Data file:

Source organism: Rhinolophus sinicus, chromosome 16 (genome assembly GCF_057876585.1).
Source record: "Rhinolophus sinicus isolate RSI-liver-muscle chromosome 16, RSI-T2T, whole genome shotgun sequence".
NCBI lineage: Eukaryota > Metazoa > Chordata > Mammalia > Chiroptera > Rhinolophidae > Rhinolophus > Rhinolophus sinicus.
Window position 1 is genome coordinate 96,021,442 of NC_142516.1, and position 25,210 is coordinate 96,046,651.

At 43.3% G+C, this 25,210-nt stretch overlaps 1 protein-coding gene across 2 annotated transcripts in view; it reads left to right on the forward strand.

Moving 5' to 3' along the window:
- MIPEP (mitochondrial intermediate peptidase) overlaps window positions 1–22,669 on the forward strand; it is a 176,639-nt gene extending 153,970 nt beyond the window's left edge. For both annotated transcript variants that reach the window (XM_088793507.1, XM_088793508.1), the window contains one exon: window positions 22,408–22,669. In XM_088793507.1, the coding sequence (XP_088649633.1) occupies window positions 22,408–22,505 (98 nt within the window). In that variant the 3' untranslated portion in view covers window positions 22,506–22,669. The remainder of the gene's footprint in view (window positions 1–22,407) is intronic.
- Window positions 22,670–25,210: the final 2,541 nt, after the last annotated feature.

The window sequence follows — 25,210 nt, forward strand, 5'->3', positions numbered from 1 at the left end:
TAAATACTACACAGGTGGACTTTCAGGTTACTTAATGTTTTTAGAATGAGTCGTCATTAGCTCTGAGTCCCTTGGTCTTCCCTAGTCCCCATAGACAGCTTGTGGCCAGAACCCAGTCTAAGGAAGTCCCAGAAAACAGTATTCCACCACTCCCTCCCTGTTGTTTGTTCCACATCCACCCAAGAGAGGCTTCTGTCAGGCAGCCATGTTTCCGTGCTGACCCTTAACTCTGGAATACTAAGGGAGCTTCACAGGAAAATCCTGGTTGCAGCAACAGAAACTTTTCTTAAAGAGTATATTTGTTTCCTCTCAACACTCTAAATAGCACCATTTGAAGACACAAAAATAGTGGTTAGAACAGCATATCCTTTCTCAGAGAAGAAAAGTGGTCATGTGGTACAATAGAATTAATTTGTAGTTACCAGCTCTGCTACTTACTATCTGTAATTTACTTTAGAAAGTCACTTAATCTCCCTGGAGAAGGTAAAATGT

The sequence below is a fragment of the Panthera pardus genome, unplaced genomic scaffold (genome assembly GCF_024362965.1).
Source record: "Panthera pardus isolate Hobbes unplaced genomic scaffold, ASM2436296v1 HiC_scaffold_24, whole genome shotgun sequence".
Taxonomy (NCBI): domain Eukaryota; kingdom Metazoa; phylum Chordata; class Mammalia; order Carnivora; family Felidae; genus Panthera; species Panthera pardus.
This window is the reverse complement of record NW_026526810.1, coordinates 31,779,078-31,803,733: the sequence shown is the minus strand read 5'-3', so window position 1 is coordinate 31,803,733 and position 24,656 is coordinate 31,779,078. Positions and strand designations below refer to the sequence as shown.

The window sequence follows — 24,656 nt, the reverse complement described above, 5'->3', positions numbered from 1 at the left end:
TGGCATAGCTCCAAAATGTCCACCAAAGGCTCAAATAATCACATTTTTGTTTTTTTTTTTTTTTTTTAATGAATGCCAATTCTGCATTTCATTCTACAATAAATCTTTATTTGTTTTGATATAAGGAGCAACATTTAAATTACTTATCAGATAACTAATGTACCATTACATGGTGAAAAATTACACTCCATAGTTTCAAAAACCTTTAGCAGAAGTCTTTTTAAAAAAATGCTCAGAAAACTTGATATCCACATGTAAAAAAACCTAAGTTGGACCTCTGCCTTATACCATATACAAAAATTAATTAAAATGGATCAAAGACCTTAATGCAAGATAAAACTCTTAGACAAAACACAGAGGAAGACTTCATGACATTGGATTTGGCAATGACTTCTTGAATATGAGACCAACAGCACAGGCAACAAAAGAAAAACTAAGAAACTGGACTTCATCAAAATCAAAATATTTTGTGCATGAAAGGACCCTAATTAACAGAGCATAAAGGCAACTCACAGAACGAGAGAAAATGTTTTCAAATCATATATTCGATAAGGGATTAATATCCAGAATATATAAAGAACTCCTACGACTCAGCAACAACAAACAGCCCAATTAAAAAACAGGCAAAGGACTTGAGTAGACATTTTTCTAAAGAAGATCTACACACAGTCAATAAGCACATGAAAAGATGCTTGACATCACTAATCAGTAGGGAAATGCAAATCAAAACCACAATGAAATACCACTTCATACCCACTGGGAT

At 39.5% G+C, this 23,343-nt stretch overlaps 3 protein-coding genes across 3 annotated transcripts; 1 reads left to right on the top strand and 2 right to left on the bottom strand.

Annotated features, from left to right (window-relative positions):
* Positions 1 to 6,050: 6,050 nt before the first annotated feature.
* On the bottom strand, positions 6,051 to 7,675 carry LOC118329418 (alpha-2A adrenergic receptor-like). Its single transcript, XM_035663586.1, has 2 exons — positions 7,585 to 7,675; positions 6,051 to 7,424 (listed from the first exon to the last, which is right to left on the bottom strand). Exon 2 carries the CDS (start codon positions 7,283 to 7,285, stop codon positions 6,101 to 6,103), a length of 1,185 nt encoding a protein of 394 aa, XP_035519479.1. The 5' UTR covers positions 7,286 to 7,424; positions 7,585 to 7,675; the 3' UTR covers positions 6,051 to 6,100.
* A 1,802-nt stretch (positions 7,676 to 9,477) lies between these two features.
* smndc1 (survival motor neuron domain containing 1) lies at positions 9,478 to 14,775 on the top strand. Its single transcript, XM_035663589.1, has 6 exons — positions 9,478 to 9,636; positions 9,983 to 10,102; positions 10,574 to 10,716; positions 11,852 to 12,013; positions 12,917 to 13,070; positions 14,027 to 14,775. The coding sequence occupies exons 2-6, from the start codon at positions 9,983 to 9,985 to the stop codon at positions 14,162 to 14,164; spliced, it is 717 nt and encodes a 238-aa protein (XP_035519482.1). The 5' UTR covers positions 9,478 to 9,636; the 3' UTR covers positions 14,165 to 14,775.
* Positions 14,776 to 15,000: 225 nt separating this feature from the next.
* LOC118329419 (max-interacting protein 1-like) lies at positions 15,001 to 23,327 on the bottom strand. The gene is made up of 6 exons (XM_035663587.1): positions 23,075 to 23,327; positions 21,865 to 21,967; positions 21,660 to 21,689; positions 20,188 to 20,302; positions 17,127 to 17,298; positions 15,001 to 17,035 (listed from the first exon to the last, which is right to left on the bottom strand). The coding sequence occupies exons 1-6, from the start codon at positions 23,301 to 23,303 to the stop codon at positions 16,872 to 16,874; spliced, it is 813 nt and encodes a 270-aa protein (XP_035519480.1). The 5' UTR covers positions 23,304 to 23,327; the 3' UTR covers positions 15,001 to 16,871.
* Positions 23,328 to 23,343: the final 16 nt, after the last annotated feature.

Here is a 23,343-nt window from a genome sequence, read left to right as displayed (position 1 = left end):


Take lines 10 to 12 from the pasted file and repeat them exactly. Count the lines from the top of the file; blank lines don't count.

TAAATACTACACAGGTGGACTTTCAGGTTACTTAATGTTTTTAGAATGAGTCGTCATTAGCTCTGAGTCCCTTGGTCTTCCCTAGTCCCCATAGACAGCTTGTGGCCAGAACCCAGTCTAAGGAAGTCCCAGAAAACAGTATTCCACCACTCCCTCCCTGTTGTTTGTTCCACATCCACCCAAGAGAGGCTTCTGTCAGGCAGCCATGTTTCCGTGCTGACCCTTAACTCTGGAATACTAAGGGAGCTTCACAGGAAAATCCTGGTTGCAGCAACAGAAACTTTTCTTAAAGAGTATATTTGTTTCCTCTCAACACTCTAAATAGCACCATTTGAAGACACAAAAATAGTGGTTAGAACAGCATATCCTTTCTCAGAGAAGAAAAGTGGTCATGTGGTACAATAGAATTAATTTGTAGTTACCAGCTCTGCTACTTACTATCTGTAATTTACTTTAGAAAGTCACTTAATCTCCCTGGAGAAGGTAAAATGT

The sequence below is a fragment of the Panthera pardus genome, unplaced genomic scaffold (genome assembly GCF_024362965.1).
Source record: "Panthera pardus isolate Hobbes unplaced genomic scaffold, ASM2436296v1 HiC_scaffold_24, whole genome shotgun sequence".